SEC allows firms to block just 15% of E&S proposals this year

US companies facing tougher time opposing shareholder resolutions on environmental and social issues following new guidelines from US securities regulator.

The US Securities and Exchange Commission has allowed just 15 percent of shareholder proposals touching on environmental or social issues to be excluded by companies so far this proxy season, a drop of 34 percentage points on last year. 

According to data provided by US non-profit the Sustainable Investments Institute (Si2), the previous lowest tally in the past five years was in 2019, when 43 percent of corporate ‘no action’ bids on E&S proposals succeeded. 

In total, 159 ‘no action’ requests have been put forward by companies this year on E&S proposals, just two fewer than in the 2021 proxy season. So far, the SEC has rejected 67 corporate bids to exclude such proposals, compared with 37 last year, with still more decisions pending from the regulator. The number of successful attempts by companies has also fallen dramatically to 24, compared with 79 last year.  

The SEC’s ‘no action’ process allows companies to petition the regulator for its blessing to exclude proposals by appealing to rules governing the process. If successful, these ‘no-action’ letters provide assurance to companies that the SEC will not pursue the matter if the firm omits it from the agenda of its annual shareholder meeting.   

Heidi Welsh, founding executive director of Si2, attributes the fall in the number of successful ‘no action’ requests to recent guidance put out by the SEC, which tipped the balance of power back towards investors.  

“[T]he November 3 Staff Legal Bulletin 14L not only rescinded the Trump era interpretative guidance, it also seems to acknowledge the ascendance of ESG importance to the capital markets,” she says. 

Under President Trump’s administration, the SEC increasingly allowed companies to exclude shareholder proposals on ESG issues – particularly emissions reduction targets – using appeals to the rules around ordinary business, micromanagement and substantial implementation. It was these rules that the regulator, which has been transformed under President Biden, addressed in its latest intervention. 

Sanford Lewis, an attorney at US-based legal adviser Strategic Counsel and a veteran observer of shareholder proposal battles, tells RI that it is “fair to say that more proposals are surviving the ‘no action’ process this year”.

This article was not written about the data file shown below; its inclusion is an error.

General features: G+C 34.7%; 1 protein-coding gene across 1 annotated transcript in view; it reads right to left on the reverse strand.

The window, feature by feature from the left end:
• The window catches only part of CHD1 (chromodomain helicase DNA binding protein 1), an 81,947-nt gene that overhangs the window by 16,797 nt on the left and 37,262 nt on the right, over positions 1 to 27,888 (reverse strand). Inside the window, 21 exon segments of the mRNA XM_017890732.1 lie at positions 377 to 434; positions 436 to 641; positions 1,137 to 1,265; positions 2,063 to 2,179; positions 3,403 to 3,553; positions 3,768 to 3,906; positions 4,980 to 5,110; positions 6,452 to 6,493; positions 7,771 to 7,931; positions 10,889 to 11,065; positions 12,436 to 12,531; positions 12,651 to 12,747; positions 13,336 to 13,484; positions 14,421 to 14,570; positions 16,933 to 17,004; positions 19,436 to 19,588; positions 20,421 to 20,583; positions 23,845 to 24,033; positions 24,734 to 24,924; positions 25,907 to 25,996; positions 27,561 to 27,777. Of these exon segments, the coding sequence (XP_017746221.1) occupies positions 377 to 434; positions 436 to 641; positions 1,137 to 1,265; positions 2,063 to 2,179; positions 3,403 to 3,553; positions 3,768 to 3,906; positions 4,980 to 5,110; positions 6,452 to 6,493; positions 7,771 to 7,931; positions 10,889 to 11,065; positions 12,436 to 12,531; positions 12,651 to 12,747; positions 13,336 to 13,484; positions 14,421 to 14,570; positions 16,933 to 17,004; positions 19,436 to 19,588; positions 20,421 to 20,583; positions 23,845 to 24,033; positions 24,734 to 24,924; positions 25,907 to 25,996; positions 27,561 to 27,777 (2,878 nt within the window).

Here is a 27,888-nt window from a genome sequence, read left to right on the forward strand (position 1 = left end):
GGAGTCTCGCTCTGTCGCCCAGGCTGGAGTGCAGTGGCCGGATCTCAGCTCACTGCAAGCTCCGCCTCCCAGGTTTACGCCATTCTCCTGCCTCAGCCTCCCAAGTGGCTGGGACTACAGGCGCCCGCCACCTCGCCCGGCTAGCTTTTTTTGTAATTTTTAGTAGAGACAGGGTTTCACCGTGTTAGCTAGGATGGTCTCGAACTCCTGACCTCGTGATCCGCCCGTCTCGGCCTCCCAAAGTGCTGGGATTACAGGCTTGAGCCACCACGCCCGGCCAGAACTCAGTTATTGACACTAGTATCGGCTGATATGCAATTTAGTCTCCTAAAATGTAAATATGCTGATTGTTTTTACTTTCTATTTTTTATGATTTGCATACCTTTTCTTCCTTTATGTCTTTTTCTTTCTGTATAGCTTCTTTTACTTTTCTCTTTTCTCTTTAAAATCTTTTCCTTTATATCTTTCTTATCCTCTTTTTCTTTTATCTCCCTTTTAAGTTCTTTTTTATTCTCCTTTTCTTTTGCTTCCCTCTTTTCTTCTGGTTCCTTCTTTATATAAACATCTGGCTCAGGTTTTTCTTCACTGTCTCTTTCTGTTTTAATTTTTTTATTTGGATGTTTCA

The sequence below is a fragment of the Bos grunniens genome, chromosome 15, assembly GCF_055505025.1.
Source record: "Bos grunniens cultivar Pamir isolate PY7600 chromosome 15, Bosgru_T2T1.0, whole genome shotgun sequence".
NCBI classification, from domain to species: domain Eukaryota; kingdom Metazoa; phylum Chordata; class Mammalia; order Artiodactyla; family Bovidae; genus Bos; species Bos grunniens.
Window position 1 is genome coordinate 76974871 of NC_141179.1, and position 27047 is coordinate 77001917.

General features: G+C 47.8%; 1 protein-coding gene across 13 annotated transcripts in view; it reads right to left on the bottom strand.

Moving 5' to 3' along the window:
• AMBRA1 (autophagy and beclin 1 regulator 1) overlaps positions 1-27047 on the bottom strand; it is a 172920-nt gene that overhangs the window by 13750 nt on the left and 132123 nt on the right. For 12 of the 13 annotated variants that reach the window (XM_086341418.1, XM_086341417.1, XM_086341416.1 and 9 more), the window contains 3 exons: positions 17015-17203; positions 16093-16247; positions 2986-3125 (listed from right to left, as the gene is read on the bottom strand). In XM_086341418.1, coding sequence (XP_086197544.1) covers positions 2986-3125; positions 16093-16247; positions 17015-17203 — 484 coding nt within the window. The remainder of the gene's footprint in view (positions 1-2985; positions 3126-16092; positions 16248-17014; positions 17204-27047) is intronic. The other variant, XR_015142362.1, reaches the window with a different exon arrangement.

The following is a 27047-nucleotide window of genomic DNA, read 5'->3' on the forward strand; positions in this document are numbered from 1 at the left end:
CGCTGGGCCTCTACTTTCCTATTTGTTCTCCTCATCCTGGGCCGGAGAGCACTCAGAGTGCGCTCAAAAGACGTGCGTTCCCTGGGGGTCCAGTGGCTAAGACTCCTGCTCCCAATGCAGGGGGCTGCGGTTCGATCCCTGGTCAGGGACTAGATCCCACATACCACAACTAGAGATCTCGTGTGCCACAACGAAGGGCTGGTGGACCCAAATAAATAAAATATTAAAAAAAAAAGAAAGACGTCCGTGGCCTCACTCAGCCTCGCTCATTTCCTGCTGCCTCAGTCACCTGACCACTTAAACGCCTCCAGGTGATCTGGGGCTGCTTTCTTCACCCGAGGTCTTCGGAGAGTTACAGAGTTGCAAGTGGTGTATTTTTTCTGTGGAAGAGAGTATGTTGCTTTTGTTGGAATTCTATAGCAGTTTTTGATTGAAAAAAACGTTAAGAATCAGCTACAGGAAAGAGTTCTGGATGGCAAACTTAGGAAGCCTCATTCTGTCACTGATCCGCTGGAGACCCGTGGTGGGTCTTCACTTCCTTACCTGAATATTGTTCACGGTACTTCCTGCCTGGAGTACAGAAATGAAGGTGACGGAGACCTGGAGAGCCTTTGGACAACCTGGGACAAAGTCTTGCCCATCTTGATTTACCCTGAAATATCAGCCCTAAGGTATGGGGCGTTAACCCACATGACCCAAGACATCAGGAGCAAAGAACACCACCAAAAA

The SEC’s recent intervention, he says, “provided clear guidance for drafting proposals to avoid exclusion”, particularly on how climate target proposals would be assessed against the ordinary business/micromanagement rule.  

On this, Lewis points to the group of proposals filed at US financial institutions this year asking them to curtail fossil fuel financing in line with credible net-zero scenarios, which “were not treated as ordinary business even though they might have been in a prior year”. 

For the most part, Lewis says: “The proposals that are being excluded are ones that clearly violate the technical requirements of the rule (eg. failure to provide proof of ownership or to offer a time to engage with the company) or clearly did not comply with the new Staff Legal Bulletin on micromanagement.”  

Natasha Lamb, managing partner and portfolio manager at Arjuna Capital, tells RI that the data from Si2 squares with its experience this year. She says the US activist investor has overcome four challenges this season including one – which was blocked at Chubb last year – asking Travelers Insurance to address “how they can reduce the risk of racist policy brutality at the municipal police departments they insure”. 

NorthStar Asset Management also overcame the only ‘no action’ challenge it faced this year – “but it was a hard-fought battle”, Mari Schwartzer, director of shareholder activism and engagement at the US investor, tells RI. “When we file shareholder proposals, we’re always trying to ‘play by the rules’ and get our issues in front of management while weaving through the limitations Rule 14a-8 puts in place, but I think shareholders are tired of having to jump through the hoops that company legal counsel throw at us,” she added.  

The SEC’s Division of Corporation Finance’s shift away from a “restrictive interpretation” of what constitutes a significant policy issue is described as “encouraging” by Jonas Kron, chief advocacy officer at Trillium Asset Management.

“[T]his means that the shareholder proposal rule will function much better – letting issues rise and fall on their merits and investor opinions rather than putting unreasonable burdens and reliance on staffers [who rule on ‘no action’ requests],” he says. “While reaching this logical equilibrium may feel jarring to some, I think folks will quickly adjust to the inherent reasonableness of it.”  

On companies’ response to the new SEC guidance, Lewis told RI that “in some instances companies recognised that proposals were no longer excludable and did not file a ‘no action’ request”. RI reported in November that US retail giant Costco gave up its bid to exclude an emissions target proposal in response to the SEC’s bulletin.  

In other instances, Lewis added, companies are attempting arguments outside the issues addressed in the recent guidance, such as arguing that allowing proposals to go ahead would hurt their position in litigation – an argument that was unsuccessfully attempted by Johnson & Johnson in response to a proposal calling for it to end its global sale of talc-based baby powder over health concerns.